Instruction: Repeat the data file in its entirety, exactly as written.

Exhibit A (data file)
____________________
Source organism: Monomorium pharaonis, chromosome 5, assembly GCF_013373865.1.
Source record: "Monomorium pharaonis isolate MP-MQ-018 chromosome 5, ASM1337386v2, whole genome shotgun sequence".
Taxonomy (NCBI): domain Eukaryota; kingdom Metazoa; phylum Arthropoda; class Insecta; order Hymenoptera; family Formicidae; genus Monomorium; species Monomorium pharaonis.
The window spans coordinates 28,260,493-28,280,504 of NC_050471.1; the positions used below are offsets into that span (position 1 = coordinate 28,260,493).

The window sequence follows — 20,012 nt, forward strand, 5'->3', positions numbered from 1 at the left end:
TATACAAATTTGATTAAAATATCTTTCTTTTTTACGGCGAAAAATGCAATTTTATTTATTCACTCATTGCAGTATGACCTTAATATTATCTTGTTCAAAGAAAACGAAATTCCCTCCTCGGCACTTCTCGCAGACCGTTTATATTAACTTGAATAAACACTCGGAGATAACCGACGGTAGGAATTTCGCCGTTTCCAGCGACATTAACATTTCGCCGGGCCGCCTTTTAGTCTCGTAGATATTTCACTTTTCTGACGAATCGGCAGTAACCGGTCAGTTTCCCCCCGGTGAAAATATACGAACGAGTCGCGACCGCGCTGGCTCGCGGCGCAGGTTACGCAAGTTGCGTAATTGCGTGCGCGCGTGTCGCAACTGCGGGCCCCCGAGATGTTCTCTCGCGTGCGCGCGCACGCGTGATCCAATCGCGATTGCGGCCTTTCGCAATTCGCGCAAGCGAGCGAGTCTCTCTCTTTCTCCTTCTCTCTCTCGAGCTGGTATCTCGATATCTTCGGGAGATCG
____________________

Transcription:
Source organism: Monomorium pharaonis, chromosome 5, assembly GCF_013373865.1.
Source record: "Monomorium pharaonis isolate MP-MQ-018 chromosome 5, ASM1337386v2, whole genome shotgun sequence".
Taxonomy (NCBI): domain Eukaryota; kingdom Metazoa; phylum Arthropoda; class Insecta; order Hymenoptera; family Formicidae; genus Monomorium; species Monomorium pharaonis.
The window spans coordinates 28,260,493-28,280,504 of NC_050471.1; the positions used below are offsets into that span (position 1 = coordinate 28,260,493).

The window sequence follows — 20,012 nt, forward strand, 5'->3', positions numbered from 1 at the left end:
TATACAAATTTGATTAAAATATCTTTCTTTTTTACGGCGAAAAATGCAATTTTATTTATTCACTCATTGCAGTATGACCTTAATATTATCTTGTTCAAAGAAAACGAAATTCCCTCCTCGGCACTTCTCGCAGACCGTTTATATTAACTTGAATAAACACTCGGAGATAACCGACGGTAGGAATTTCGCCGTTTCCAGCGACATTAACATTTCGCCGGGCCGCCTTTTAGTCTCGTAGATATTTCACTTTTCTGACGAATCGGCAGTAACCGGTCAGTTTCCCCCCGGTGAAAATATACGAACGAGTCGCGACCGCGCTGGCTCGCGGCGCAGGTTACGCAAGTTGCGTAATTGCGTGCGCGCGTGTCGCAACTGCGGGCCCCCGAGATGTTCTCTCGCGTGCGCGCGCACGCGTGATCCAATCGCGATTGCGGCCTTTCGCAATTCGCGCAAGCGAGCGAGTCTCTCTCTTTCTCCTTCTCTCTCTCGAGCTGGTATCTCGATATCTTCGGGAGATCG